Researchers from the Department of Languages and Systems and Software Engineering at the Universidad Politécnica de Madrid's School of Computing have developed a prototype metropolitan quantum key distribution network that will be ready for deployment by Telefónica on any Spanish urban telecommunications network by 2010. The group researching this quantum cryptography network are members of the Quantum Computing and Information Research Group based at the School of Computing, led by Vicente Martín and of the Department of Network and Services Security at Telefónica I + D.
The prototype is being developed as part of the [email protected] - Security and Confidence in the Information Society research and development project. The project partners form a consortium of twelve companies and fifteen public research institutions, including the UPM's School of Computing, led by Telefónica I + D. The project has a budget of 31 million euros.
The aim of this project is to light the way towards a new generation of integral security solutions, capable of dealing with the telecommunications security risks now threatening conventional networks.
The security of conventional public key cryptography methods is founded on the confidence that an attacker does not have computing power or mathematical knowledge enough to decrypt the. But these methods are becoming less secure as computing power increases and mathematical methods grow in sophistication.
Quantum key distribution depends on quantum mechanics and provides completely different ways of generating cryptographic keys, that are the building blocks of many security schemes, reaching unprecedented security levels.
Using a complex protocol, a sender and a receiver exchange a series of qubits encoded in photons. This way, they can agree on a highly secure and virtually unbreakable key, because, according to the principles of quantum physics, any attempt at intercepting a qubit would be detected by the receiver, making for confidential information exchange.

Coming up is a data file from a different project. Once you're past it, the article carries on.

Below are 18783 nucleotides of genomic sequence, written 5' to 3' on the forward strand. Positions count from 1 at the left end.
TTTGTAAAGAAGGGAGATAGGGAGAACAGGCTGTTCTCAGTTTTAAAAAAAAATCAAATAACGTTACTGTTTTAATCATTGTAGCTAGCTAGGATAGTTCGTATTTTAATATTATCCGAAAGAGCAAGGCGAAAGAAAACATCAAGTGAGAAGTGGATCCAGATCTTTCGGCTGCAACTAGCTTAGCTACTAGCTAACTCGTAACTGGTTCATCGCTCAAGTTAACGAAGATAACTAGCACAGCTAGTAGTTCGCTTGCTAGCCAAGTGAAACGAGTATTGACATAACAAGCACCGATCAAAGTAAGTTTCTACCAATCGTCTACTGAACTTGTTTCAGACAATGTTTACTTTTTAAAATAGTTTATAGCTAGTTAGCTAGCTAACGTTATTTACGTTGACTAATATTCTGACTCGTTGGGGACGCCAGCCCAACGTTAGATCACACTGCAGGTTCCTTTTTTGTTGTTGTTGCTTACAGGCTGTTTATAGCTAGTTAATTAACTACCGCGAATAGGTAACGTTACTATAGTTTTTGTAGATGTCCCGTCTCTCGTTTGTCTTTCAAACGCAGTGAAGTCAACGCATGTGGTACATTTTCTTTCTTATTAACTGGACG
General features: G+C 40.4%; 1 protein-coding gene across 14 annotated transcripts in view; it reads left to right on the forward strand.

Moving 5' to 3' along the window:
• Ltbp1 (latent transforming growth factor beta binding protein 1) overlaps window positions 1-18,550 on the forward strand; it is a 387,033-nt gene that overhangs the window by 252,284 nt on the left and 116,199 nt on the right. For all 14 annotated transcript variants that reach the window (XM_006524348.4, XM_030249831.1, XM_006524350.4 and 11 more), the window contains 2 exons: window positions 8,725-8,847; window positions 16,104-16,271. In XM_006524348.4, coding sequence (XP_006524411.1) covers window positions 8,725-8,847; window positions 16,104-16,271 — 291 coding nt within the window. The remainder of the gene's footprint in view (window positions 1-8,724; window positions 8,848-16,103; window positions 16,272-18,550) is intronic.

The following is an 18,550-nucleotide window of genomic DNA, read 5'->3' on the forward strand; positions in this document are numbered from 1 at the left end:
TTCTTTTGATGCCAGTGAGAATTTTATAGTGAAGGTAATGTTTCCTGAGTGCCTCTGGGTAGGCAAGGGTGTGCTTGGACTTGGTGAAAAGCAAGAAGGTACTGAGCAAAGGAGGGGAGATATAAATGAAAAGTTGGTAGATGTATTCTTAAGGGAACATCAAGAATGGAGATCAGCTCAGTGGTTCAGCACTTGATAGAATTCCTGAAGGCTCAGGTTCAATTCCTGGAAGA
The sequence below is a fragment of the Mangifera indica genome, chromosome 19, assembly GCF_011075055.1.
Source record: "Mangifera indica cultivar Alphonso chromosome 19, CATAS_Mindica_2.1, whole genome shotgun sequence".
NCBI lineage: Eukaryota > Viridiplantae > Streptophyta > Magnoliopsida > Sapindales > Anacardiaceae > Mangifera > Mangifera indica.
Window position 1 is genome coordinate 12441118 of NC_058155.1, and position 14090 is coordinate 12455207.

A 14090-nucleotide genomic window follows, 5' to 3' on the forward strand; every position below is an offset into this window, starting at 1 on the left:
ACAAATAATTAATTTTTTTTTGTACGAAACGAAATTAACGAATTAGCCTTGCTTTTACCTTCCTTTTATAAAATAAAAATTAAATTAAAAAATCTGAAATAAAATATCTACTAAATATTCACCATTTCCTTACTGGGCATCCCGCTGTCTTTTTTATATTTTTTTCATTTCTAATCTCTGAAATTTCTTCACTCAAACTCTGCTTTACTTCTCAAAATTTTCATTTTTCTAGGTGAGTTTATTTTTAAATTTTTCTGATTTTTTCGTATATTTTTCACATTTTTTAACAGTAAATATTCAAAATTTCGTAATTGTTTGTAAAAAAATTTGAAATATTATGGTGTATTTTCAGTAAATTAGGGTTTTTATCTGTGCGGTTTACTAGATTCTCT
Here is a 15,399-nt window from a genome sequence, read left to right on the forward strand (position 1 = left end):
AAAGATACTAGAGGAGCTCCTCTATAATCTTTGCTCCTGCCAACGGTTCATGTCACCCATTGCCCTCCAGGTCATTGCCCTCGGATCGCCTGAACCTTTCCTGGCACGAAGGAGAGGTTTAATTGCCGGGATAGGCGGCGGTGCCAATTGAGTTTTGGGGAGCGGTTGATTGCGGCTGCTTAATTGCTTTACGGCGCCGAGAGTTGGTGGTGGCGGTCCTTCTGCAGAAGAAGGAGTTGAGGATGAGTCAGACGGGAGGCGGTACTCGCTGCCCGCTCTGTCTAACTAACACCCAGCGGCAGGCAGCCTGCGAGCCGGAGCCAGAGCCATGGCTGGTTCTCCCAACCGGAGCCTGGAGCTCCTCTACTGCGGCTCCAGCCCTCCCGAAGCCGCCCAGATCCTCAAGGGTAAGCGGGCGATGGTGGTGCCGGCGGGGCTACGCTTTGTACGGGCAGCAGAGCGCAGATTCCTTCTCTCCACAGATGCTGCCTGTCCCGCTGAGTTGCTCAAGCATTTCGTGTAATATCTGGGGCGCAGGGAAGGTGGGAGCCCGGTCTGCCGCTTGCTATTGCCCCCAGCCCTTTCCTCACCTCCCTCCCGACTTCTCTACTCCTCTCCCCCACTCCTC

A qubit (from quantum bit) is the minimum and therefore basic unit of quantum information. Quantum key distribution technology uses individual photons or qubits over optical fibre, free space or even satellite links.
On any network
The metropolitan quantum key distribution network developed by the CENIT [email protected]'s team of researchers, composed of physicists, computer scientists, telecommunications engineers and mathematicians, can coexist with traditional communication networks. In actual fact, this is its main advantage. The network already has all its key components and has successfully passed its first experimental tests.
At present there are only three networks like this in the world, and the metropolitan quantum network developed at the UPM's School of Computing is the only network offering direct links to end users by including technology also for the access segment. Also it will be made compliant with the standards on networked quantum devices, that are being developed at the European Telecommunication Standards Institute andin the definition of which the UPM's School of Computing team is also participating.
This social application of the quantum key distribution network has been achieved by developing a number of protocols enabling its deployment on conventional telecommunications networks, without the use of these networks affecting qubit circulation.
Although this technology was first proposed in the 1980s, there is now a second generation of quantum key distribution devices, with several prototypes on the market.
The main aim of the metropolitan quantum key distribution network developed at the UPM's School of Computing is to overcome the current limitation of point-to-point links and non-shared fibersand make it available to small and medium-sized enterprises and even multiple end users through the shared use of the communications infrastructure.
The prototype intends to structure a quantum key distribution network using a metropolitan ring and serving a number of end users through an access network, that will use quantum links on the conventional network infrastructure.
Although the current telecommunications network is generally based mainly on copper, Telefónica is now deploying a new passive optical fibre network that will allow qubit transmissions. The qubits will coexist with but not interfere with the conventional telecommunications photons.
The fundaments of this research were presented at the quantum networks conference held at Vienna a month ago as part of the European SECOQC project. The presentation focused on the feasibility of quantum key distribution data transmission over a commercial telecommunications network.